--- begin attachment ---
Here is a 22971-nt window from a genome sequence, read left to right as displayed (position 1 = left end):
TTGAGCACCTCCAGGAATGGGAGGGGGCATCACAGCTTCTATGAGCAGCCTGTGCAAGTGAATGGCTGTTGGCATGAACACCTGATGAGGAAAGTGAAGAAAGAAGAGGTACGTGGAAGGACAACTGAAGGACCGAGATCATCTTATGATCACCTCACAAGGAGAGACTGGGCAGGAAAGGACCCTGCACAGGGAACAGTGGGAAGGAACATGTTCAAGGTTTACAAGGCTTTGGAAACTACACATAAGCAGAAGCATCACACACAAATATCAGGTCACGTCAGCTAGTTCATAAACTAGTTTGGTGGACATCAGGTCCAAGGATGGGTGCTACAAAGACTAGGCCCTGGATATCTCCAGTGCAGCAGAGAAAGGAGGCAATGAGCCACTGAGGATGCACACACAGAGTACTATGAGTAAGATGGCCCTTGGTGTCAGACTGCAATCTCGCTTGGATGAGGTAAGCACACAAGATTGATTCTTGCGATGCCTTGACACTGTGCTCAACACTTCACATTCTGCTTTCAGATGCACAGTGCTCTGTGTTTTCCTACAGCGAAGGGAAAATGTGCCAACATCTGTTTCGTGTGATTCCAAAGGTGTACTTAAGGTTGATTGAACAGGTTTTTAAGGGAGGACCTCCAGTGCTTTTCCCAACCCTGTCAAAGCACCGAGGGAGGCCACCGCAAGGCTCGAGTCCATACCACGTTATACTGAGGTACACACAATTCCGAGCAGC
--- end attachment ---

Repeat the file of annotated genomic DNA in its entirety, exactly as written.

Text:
Here is a 22971-nt window from a genome sequence, read left to right as displayed (position 1 = left end):
TTGAGCACCTCCAGGAATGGGAGGGGGCATCACAGCTTCTATGAGCAGCCTGTGCAAGTGAATGGCTGTTGGCATGAACACCTGATGAGGAAAGTGAAGAAAGAAGAGGTACGTGGAAGGACAACTGAAGGACCGAGATCATCTTATGATCACCTCACAAGGAGAGACTGGGCAGGAAAGGACCCTGCACAGGGAACAGTGGGAAGGAACATGTTCAAGGTTTACAAGGCTTTGGAAACTACACATAAGCAGAAGCATCACACACAAATATCAGGTCACGTCAGCTAGTTCATAAACTAGTTTGGTGGACATCAGGTCCAAGGATGGGTGCTACAAAGACTAGGCCCTGGATATCTCCAGTGCAGCAGAGAAAGGAGGCAATGAGCCACTGAGGATGCACACACAGAGTACTATGAGTAAGATGGCCCTTGGTGTCAGACTGCAATCTCGCTTGGATGAGGTAAGCACACAAGATTGATTCTTGCGATGCCTTGACACTGTGCTCAACACTTCACATTCTGCTTTCAGATGCACAGTGCTCTGTGTTTTCCTACAGCGAAGGGAAAATGTGCCAACATCTGTTTCGTGTGATTCCAAAGGTGTACTTAAGGTTGATTGAACAGGTTTTTAAGGGAGGACCTCCAGTGCTTTTCCCAACCCTGTCAAAGCACCGAGGGAGGCCACCGCAAGGCTCGAGTCCATACCACGTTATACTGAGGTACACACAATTCCGAGCAGC